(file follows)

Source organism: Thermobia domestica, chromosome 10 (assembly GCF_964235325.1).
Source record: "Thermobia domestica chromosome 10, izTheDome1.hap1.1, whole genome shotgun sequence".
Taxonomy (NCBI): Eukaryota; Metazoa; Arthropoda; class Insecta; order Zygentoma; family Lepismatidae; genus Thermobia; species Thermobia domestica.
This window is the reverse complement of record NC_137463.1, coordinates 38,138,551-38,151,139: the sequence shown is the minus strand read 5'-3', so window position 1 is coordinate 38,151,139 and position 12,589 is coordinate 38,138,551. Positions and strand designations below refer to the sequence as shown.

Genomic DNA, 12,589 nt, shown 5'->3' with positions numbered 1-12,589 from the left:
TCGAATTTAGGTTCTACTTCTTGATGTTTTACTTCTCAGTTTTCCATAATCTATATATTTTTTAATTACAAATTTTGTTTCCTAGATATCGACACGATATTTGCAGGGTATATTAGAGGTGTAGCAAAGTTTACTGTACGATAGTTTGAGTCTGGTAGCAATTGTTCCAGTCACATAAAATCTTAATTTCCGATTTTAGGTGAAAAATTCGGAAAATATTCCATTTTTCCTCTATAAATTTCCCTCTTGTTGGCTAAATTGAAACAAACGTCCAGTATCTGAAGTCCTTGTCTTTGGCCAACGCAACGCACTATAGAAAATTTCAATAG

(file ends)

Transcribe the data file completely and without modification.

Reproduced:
Source organism: Thermobia domestica, chromosome 10 (assembly GCF_964235325.1).
Source record: "Thermobia domestica chromosome 10, izTheDome1.hap1.1, whole genome shotgun sequence".
Taxonomy (NCBI): Eukaryota; Metazoa; Arthropoda; class Insecta; order Zygentoma; family Lepismatidae; genus Thermobia; species Thermobia domestica.
This window is the reverse complement of record NC_137463.1, coordinates 38,138,551-38,151,139: the sequence shown is the minus strand read 5'-3', so window position 1 is coordinate 38,151,139 and position 12,589 is coordinate 38,138,551. Positions and strand designations below refer to the sequence as shown.

Genomic DNA, 12,589 nt, shown 5'->3' with positions numbered 1-12,589 from the left:
TCGAATTTAGGTTCTACTTCTTGATGTTTTACTTCTCAGTTTTCCATAATCTATATATTTTTTAATTACAAATTTTGTTTCCTAGATATCGACACGATATTTGCAGGGTATATTAGAGGTGTAGCAAAGTTTACTGTACGATAGTTTGAGTCTGGTAGCAATTGTTCCAGTCACATAAAATCTTAATTTCCGATTTTAGGTGAAAAATTCGGAAAATATTCCATTTTTCCTCTATAAATTTCCCTCTTGTTGGCTAAATTGAAACAAACGTCCAGTATCTGAAGTCCTTGTCTTTGGCCAACGCAACGCACTATAGAAAATTTCAATAG